At last year’s Super Bowl, Dodge Ram ran an ad that praised the farmer. The ad featured powerful images of farmers fading in and out over Paul Harvey’s 1978 speech “So God Made A Farmer.” But there was one problem with the ad. Only a single woman was pictured. The rest of the farmers, image after image after image, were men. Never mind the fact that, as Modern Farmer points out, women are the fastest growing population of farmers. Or that women enter farming at a far higher rate than men. Or that the number of women-operated farms had over doubled from 1982 to 2007. Dodge seemed not to notice.
But women farmers noticed. And one of them, Marji Guyler-Alaniz, said she wanted to do something about it. Guyler-Alaniz had spent eleven years working in agribusiness in Iowa. But in the middle of the night, the day after the Superbowl, she came to a sudden realization. “During those 11 years I gained what I had thought was a good view of our agricultural system,” she told SmartNews, over email, “but realized there, in the middle of the night, that my view of agriculture was lacking a major part…women!”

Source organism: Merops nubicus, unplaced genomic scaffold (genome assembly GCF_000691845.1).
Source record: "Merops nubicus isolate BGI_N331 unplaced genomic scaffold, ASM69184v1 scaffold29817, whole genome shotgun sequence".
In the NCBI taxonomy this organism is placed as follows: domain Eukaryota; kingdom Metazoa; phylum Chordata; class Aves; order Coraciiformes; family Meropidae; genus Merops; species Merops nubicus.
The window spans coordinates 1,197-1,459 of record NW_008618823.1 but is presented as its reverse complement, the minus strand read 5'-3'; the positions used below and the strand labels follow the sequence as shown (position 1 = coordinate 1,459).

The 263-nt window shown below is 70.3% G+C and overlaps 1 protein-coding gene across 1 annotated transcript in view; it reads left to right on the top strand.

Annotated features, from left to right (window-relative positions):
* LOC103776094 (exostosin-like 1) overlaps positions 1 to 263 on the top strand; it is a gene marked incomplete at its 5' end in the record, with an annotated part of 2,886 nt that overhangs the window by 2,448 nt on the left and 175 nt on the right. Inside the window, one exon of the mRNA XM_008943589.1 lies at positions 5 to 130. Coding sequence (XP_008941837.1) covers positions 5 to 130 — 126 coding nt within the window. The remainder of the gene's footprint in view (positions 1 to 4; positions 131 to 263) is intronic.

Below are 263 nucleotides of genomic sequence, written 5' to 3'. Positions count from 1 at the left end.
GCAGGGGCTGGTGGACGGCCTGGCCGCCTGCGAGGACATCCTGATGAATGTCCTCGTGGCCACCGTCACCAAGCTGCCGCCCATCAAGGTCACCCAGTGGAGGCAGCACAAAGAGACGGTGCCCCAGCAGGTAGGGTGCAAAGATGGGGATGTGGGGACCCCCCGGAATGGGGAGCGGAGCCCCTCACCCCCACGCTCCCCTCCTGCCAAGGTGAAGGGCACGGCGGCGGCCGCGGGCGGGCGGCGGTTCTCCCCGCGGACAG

So she did what she knew how to do—she started taking pictures. “Everywhere you look, farm imagery really only covers the male aspect of farming. Being a photographer, I felt that I have the means to begin to change that,” she says. And it turns out that other women farmers were eager to help. Guyler-Alaniz began networking, and word spread fast of her project. Over the past few months she’s visited 11 “FarmHers” in Iowa, and is hoping to travel far beyond to continue the project. “The hardest part has been finding the time to put to this project to bring it to its fullest potential,” she says, and balancing a portrait photography business and two small children is a feat alone, without a her side project to change the face of farming.
But it’s all worth it, she says. “I love photographing these women. I love it more than I ever realized I would. I can’t wait to meet the next FarmHer, and the next, and the next.”
Below you’ll find a handful of Guyler’s photographs. For more, visit FarmHer.
H/T Modern Farmer
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